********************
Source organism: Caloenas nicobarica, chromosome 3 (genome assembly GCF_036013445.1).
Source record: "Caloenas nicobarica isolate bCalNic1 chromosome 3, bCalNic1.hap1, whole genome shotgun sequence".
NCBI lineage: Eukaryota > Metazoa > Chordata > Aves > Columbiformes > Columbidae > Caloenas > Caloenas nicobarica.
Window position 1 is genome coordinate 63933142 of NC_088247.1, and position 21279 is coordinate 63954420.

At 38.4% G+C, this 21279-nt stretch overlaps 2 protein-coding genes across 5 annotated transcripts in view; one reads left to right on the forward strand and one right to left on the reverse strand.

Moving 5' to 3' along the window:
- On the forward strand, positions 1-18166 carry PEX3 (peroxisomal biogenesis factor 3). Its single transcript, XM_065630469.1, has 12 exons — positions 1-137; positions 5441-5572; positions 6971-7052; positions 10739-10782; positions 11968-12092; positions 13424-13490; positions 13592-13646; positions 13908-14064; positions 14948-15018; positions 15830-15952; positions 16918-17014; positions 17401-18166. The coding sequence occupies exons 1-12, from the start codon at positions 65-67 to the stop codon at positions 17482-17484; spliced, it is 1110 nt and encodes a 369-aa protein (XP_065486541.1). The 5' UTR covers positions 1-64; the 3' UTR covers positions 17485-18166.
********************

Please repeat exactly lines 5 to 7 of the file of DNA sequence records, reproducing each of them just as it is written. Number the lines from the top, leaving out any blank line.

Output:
At 38.4% G+C, this 21279-nt stretch overlaps 2 protein-coding genes across 5 annotated transcripts in view; one reads left to right on the forward strand and one right to left on the reverse strand.

Moving 5' to 3' along the window:
- On the forward strand, positions 1-18166 carry PEX3 (peroxisomal biogenesis factor 3). Its single transcript, XM_065630469.1, has 12 exons — positions 1-137; positions 5441-5572; positions 6971-7052; positions 10739-10782; positions 11968-12092; positions 13424-13490; positions 13592-13646; positions 13908-14064; positions 14948-15018; positions 15830-15952; positions 16918-17014; positions 17401-18166. The coding sequence occupies exons 1-12, from the start codon at positions 65-67 to the stop codon at positions 17482-17484; spliced, it is 1110 nt and encodes a 369-aa protein (XP_065486541.1). The 5' UTR covers positions 1-64; the 3' UTR covers positions 17485-18166.